A proposed merger between two automotive giants could result in a restructuring for their British-based operations.
PSA Group, the French owner of Peugeot, is set to join forces with its US-Italian rival Fiat Chrysler creating the world’s fourth largest car manufacturer.
The deal, which came to light this week, will give rise to a business with a combined market value of $50bn (£39.9bn), with predicted annual sales of 8.7 million vehicles.
The announcement sent shivers through PSA-owned car maker Vauxhall, which currently employs around 3,000 people in the UK and could now be subject to a restructuring.
Unions have called for talks with France’s PSA, according to reports by the BBC.
This is Fiat Chrysler’s second merger attempt this year after a deal with French car-maker Renault collapsed in June.
Although discussions are still in the early stages, PSA’s board of directors have given chief executive Carlos Tavares the green light to launch a full-scale all-stock merger, with John Elkann, Fiat Chrysler’s chairman retaining his current position in the newly-formed group.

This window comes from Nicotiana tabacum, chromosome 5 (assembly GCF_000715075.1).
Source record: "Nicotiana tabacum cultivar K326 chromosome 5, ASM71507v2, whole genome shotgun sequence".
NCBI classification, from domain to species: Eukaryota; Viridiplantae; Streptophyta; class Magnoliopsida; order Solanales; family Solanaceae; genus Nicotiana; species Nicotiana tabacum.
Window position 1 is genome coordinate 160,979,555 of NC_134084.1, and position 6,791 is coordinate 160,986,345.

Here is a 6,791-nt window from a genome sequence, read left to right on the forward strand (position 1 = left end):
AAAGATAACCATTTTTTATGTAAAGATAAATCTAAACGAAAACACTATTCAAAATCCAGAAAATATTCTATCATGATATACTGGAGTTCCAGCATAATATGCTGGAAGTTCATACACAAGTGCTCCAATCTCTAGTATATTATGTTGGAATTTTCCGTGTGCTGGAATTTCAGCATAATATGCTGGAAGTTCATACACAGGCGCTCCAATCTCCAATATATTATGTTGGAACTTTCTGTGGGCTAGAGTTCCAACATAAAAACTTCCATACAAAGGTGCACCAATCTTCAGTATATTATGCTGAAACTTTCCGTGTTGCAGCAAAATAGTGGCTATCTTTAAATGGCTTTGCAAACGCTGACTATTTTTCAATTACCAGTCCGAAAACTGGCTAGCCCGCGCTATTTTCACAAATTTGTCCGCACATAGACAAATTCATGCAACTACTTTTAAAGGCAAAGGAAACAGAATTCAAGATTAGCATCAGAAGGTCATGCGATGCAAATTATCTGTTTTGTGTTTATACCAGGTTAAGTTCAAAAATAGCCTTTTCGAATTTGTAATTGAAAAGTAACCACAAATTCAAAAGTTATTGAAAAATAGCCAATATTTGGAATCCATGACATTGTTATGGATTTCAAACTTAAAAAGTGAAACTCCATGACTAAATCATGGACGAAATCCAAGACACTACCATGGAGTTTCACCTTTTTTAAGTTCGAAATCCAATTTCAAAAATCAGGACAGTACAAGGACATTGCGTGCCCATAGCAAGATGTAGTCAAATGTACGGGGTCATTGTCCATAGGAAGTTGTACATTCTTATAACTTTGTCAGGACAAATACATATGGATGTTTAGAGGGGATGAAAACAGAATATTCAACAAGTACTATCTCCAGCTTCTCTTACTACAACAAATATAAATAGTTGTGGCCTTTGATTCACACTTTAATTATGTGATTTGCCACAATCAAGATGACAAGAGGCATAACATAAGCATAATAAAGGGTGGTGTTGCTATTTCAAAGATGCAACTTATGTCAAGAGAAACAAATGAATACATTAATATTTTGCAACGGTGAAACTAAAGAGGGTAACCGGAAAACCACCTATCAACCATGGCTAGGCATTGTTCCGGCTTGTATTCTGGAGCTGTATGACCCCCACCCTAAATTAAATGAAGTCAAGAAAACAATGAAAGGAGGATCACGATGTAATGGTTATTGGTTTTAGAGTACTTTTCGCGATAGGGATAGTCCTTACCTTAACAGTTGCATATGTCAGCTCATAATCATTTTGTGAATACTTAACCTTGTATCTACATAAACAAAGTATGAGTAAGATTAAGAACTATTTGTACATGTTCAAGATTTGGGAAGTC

Elkann is also head of Italy’s Agnelli industrial dynasty, which controls Fiat Chrysler Automobiles.
Fiat Chrysler, the car-maker behind big industry names like Alfa Romeo and Maserati, has for years been exploring potential alliances with other manufacturers including at one time General Motors, believing the move necessary to manage costs and overcapacity, and to fund investment in electric vehicles.
The 50-50 merger would see a number of car brands brought under one roof, including Alfa Romeo, Citroen, Jeep, Opel, Peugeot and Vauxhall.
Both companies are in talks about basing the enlarged group in the Netherlands, a neutral location, where FCA is currently operating.
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By Rory Butler, Staff Journalist